David Tredinnick is nominated for being the most active supporter of alternative therapies in Parliament.
Elected as Conservative MP for Bosworth, he has held his seat since 1987. He was involved in one of the sleaze stories that helped sink the Major government – he accepted £1,000 from an undercover reporter to ask parliamentary questions on a fictitious drug.
However, in the context of quackery, it is more worrying that his questions in parliament have promoted homeopathy, radionics (healing via a kind of psychic remote control) and astrology. He has been involved in campaigns to promote herbalism, being described by some MPs as the “Right Hon. Member for Holland and Barrett”. He has also been the chair of the All-Party Parliamentary Group for Integrated and Complementary Healthcare since 2002
He has spoken in the house on funding for Chinese herbal medicine, calling opposition to it racially prejudiced. He believes that surgeons will not operate at times of a full moon as they know it causes bleeding. Unsurprisingly, the Royal College of Surgeons don’t have such a policy and indeed, might “laugh their heads off” at the suggestion they did.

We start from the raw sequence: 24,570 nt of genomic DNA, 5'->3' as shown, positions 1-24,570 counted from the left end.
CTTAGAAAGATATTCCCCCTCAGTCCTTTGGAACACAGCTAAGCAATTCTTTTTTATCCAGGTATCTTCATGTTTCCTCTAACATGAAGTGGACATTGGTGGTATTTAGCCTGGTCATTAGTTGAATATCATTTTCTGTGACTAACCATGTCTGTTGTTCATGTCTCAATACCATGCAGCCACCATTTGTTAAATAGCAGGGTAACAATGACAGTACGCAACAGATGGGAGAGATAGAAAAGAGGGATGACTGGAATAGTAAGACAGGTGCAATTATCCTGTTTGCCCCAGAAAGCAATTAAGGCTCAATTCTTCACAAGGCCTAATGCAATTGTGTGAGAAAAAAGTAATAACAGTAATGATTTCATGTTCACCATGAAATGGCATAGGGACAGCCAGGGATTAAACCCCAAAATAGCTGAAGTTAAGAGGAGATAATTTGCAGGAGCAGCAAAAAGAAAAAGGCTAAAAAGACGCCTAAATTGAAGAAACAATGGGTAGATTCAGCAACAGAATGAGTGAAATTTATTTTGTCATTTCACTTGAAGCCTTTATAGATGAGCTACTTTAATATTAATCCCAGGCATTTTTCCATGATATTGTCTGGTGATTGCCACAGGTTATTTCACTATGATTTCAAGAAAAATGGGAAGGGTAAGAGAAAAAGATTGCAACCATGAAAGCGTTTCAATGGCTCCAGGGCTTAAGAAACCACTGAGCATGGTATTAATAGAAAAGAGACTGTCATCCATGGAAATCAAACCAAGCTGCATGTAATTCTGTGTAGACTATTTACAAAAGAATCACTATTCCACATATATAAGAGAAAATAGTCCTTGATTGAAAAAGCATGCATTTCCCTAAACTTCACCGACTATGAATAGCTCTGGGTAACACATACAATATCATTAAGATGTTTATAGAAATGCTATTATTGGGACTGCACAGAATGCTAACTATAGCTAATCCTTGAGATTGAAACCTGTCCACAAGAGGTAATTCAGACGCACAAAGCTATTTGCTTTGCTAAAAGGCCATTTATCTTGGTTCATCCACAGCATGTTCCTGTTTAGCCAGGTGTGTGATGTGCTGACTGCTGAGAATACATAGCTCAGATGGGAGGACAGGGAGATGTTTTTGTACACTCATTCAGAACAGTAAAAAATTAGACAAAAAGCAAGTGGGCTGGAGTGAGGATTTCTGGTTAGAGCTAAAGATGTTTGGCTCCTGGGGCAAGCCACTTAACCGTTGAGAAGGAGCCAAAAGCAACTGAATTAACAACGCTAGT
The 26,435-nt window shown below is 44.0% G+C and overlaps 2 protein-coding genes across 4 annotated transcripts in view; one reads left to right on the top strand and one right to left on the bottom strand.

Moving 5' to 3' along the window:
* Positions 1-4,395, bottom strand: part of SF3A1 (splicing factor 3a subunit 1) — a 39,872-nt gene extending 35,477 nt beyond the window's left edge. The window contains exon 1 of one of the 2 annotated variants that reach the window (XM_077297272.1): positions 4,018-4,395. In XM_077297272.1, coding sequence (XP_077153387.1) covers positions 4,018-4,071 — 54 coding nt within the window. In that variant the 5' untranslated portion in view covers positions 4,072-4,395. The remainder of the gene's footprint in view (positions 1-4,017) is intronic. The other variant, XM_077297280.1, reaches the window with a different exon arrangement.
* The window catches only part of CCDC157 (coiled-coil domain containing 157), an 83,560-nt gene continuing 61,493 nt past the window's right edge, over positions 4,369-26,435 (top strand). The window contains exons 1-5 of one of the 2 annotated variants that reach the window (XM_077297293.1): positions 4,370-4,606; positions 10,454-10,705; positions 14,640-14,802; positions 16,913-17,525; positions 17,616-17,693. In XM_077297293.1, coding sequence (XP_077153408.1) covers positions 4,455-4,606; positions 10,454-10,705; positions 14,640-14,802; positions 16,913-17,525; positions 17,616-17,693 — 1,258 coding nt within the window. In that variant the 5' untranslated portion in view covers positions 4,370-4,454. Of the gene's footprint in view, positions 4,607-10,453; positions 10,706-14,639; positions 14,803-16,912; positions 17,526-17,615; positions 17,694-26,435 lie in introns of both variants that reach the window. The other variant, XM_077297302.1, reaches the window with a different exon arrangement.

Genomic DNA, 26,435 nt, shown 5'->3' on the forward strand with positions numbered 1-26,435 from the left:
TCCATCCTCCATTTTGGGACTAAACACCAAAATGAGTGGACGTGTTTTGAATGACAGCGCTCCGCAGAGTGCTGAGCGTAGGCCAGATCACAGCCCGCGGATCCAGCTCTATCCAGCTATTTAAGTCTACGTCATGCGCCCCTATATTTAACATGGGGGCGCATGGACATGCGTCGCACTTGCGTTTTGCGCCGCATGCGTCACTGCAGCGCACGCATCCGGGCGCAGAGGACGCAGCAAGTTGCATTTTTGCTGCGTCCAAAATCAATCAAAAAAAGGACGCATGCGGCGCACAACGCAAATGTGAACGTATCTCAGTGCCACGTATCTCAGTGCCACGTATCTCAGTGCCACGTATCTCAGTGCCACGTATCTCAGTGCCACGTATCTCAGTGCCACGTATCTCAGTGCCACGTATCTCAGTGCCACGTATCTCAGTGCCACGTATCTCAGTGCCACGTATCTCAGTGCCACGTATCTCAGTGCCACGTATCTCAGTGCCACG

That he claimed £210 for astrology software and £300 on tuition sessions for same from new age technology company Crucial Astro Tools would be funny if he were not also a member of the Commons Health Select Committee, whose job it is to oversee and scrutinise spending of the Department of Health. It does not auger well that someone who states “”There are now people who teach, such as Jane Ridder-Patrick, who published “A Handbook of Medical Astrology”. They look at aspects of the subject and how it affects people’s health. Whatever one believes personally, the issue is one that we should look into and consider.” is in such an influential position.
With such potential influence over the nation’s health policy, Tredinnick is at the same time ludicrous, irrational and potentially dangerous.